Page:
French poet and critic, b. at Montbrison in 1812; d. at Lyons in 1883. He first studied medicine, then law, and was admitted to the bar, but soon left it to become professor of French literature at the "Faculté des lettres" of Lyons. He lost this position in 1863 for having published "Les Muses d'Etat", a satire aimed at the men of the Second Empire, and from that time on he devoted all his time to poetry. In 1858 he had taken the seat of Musset in the French Academy. Laprade is probably the most idealistic French poet of the nineteenth century. His talon somewhat resembles that of Lamartine, whom he gladly acknowledge as his master. His inspiration is always lofty, his verses are harmonious and at times graceful. God, nature, the fatherland, mankind, friendship, the family are his favourite topics. To form a correct opinion of his work, one should discriminate between the two phases of his literary career. During the first, which extends down to his admission into the French Academy , he takes pains to connect the ancient with the modern world, mythology with Christianity. This is what might be termed the impersonal phase of his thought. "Psyché" (1842), "Les Odes et Poèmes" (1844), "Les Poèmes évangéliques (1852). "Les Symphonies" (1844), belong to this first period. Another collection of poems "Les Idylles héroiques" (1858), marks the transition from the first to the second phase. Laprade's poetical pantheism has now given place to a more Christian and more humane inspiration. The "poet of the summits", as he was sometimes called, had become a man of his times; filial and parental love, the country life of his dear native province (Forez), are now his topics. To this period belong "Pernette" (1878), "Harmodius" (1870), "Les Poèmes civiques" (1873). It was then that, in some measure, he became popular. He was also a remarkable educational and aesthetical writer, as is shown by the following works: "Questions d'art et de morale" (1867), "Le Sentiment de la nature avant le christianisme" (1867), "L'éducation homicide" (1867), "L'éducation libérale" (1873).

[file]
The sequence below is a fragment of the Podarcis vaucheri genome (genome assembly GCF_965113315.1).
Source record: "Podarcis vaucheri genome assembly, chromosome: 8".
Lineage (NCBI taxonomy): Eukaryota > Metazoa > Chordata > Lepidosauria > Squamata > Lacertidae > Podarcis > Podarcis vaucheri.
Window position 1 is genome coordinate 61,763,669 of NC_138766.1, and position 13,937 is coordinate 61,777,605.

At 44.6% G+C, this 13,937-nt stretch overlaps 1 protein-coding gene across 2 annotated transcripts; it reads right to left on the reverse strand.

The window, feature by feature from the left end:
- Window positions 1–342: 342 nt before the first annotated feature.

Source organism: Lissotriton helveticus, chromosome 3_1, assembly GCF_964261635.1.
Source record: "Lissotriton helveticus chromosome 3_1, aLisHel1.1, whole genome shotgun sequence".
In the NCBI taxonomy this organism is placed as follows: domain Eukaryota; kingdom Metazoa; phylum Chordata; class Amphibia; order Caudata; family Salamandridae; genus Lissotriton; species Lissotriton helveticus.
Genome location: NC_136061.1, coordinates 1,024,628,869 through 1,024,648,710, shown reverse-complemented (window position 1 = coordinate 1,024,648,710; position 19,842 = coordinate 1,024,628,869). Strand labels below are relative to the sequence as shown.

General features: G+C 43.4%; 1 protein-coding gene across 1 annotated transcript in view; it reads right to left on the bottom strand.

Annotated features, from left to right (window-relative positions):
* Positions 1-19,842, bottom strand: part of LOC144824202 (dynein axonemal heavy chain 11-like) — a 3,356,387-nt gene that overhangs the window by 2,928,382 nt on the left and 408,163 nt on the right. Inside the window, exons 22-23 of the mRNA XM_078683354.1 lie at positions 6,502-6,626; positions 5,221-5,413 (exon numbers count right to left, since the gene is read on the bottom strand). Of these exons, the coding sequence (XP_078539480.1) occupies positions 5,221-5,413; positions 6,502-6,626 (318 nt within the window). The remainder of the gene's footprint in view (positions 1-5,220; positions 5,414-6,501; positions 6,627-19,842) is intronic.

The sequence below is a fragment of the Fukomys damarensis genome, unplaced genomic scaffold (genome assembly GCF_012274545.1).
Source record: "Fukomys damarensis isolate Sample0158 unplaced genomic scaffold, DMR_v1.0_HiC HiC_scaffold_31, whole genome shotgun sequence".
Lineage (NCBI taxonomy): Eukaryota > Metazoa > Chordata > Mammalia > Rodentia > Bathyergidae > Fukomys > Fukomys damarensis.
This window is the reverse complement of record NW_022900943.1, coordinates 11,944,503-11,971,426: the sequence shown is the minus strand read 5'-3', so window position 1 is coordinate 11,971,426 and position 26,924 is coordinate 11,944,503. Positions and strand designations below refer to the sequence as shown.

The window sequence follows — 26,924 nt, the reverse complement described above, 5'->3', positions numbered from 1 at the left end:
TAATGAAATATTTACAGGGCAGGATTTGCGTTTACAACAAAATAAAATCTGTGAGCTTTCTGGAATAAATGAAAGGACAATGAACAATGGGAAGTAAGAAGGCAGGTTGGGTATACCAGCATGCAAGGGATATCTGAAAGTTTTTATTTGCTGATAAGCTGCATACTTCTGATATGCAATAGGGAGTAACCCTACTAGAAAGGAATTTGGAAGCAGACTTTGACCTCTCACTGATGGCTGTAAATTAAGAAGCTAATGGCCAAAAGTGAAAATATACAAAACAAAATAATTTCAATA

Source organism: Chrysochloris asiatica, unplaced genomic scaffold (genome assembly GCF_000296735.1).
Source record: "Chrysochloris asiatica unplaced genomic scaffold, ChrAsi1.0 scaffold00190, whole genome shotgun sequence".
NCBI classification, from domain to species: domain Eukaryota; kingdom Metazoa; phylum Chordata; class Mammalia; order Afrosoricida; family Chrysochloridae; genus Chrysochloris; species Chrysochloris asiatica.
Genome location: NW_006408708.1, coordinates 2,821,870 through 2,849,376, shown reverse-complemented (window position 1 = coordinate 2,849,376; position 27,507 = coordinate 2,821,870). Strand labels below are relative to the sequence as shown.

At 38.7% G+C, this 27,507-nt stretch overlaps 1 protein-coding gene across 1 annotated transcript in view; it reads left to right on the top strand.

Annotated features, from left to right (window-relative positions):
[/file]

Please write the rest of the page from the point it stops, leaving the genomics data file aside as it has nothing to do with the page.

The Catholic Encyclopedia is the most comprehensive resource on Catholic teaching, history, and information ever gathered in all of human history. This easy-to-search online version was originally printed in fifteen hardcopy volumes.
Designed to present its readers with the full body of Catholic teaching, the Encyclopedia contains not only precise statements of what the Church has defined, but also an impartial record of different views of acknowledged authority on all disputed questions, national, political or factional. In the determination of the truth the most recent and acknowledged scientific methods are employed, and the results of the latest research in theology, philosophy, history, apologetics, archaeology, and other sciences are given careful consideration.
No one who is interested in human history, past and present, can ignore the Catholic Church, either as an institution which has been the central figure in the civilized world for nearly two thousand years, decisively affecting its destinies, religious, literary, scientific, social and political, or as an existing power whose influence and activity extend to every part of the globe. In the past century the Church has grown both extensively and intensively among English-speaking peoples. Their living interests demand that they should have the means of informing themselves about this vast institution, which, whether they are Catholics or not, affects their fortunes and their destiny.
Copyright © Catholic Encyclopedia. Robert Appleton Company New York, NY. Volume 1: 1907; Volume 2: 1907; Volume 3: 1908; Volume 4: 1908; Volume 5: 1909; Volume 6: 1909; Volume 7: 1910; Volume 8: 1910; Volume 9: 1910; Volume 10: 1911; Volume 11: - 1911; Volume 12: - 1911; Volume 13: - 1912; Volume 14: 1912; Volume 15: 1912
Catholic Online Catholic Encyclopedia Digital version Compiled and Copyright © Catholic Online